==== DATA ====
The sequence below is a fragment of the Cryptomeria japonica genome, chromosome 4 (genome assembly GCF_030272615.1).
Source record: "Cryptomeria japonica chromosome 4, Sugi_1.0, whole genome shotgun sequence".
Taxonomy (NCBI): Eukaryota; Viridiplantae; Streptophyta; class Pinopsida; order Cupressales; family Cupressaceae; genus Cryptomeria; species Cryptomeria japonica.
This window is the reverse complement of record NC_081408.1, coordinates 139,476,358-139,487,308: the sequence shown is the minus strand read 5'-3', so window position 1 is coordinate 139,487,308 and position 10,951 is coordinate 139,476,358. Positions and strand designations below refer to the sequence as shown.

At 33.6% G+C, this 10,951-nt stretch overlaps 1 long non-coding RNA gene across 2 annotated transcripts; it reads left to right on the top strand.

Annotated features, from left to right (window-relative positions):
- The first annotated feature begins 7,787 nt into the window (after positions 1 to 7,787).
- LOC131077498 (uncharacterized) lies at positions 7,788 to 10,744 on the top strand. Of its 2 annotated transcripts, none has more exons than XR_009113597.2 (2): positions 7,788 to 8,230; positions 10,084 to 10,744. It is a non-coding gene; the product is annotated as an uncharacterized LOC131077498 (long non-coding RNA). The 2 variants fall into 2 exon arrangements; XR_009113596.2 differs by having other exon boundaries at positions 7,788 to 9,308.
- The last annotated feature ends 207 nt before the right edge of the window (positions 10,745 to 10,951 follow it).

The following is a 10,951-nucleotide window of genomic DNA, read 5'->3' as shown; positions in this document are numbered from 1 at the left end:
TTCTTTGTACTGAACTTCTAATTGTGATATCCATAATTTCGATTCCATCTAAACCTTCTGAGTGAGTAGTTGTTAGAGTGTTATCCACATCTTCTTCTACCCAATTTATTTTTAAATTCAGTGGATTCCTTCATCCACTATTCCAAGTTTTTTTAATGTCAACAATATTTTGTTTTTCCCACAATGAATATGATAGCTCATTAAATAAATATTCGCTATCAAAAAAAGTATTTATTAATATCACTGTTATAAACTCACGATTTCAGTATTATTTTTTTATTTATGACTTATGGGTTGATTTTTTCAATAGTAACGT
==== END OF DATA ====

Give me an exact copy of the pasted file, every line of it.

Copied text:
The sequence below is a fragment of the Cryptomeria japonica genome, chromosome 4 (genome assembly GCF_030272615.1).
Source record: "Cryptomeria japonica chromosome 4, Sugi_1.0, whole genome shotgun sequence".
Taxonomy (NCBI): Eukaryota; Viridiplantae; Streptophyta; class Pinopsida; order Cupressales; family Cupressaceae; genus Cryptomeria; species Cryptomeria japonica.
This window is the reverse complement of record NC_081408.1, coordinates 139,476,358-139,487,308: the sequence shown is the minus strand read 5'-3', so window position 1 is coordinate 139,487,308 and position 10,951 is coordinate 139,476,358. Positions and strand designations below refer to the sequence as shown.

At 33.6% G+C, this 10,951-nt stretch overlaps 1 long non-coding RNA gene across 2 annotated transcripts; it reads left to right on the top strand.

Annotated features, from left to right (window-relative positions):
- The first annotated feature begins 7,787 nt into the window (after positions 1 to 7,787).
- LOC131077498 (uncharacterized) lies at positions 7,788 to 10,744 on the top strand. Of its 2 annotated transcripts, none has more exons than XR_009113597.2 (2): positions 7,788 to 8,230; positions 10,084 to 10,744. It is a non-coding gene; the product is annotated as an uncharacterized LOC131077498 (long non-coding RNA). The 2 variants fall into 2 exon arrangements; XR_009113596.2 differs by having other exon boundaries at positions 7,788 to 9,308.
- The last annotated feature ends 207 nt before the right edge of the window (positions 10,745 to 10,951 follow it).

The following is a 10,951-nucleotide window of genomic DNA, read 5'->3' as shown; positions in this document are numbered from 1 at the left end:
TTCTTTGTACTGAACTTCTAATTGTGATATCCATAATTTCGATTCCATCTAAACCTTCTGAGTGAGTAGTTGTTAGAGTGTTATCCACATCTTCTTCTACCCAATTTATTTTTAAATTCAGTGGATTCCTTCATCCACTATTCCAAGTTTTTTTAATGTCAACAATATTTTGTTTTTCCCACAATGAATATGATAGCTCATTAAATAAATATTCGCTATCAAAAAAAGTATTTATTAATATCACTGTTATAAACTCACGATTTCAGTATTATTTTTTTATTTATGACTTATGGGTTGATTTTTTCAATAGTAACGT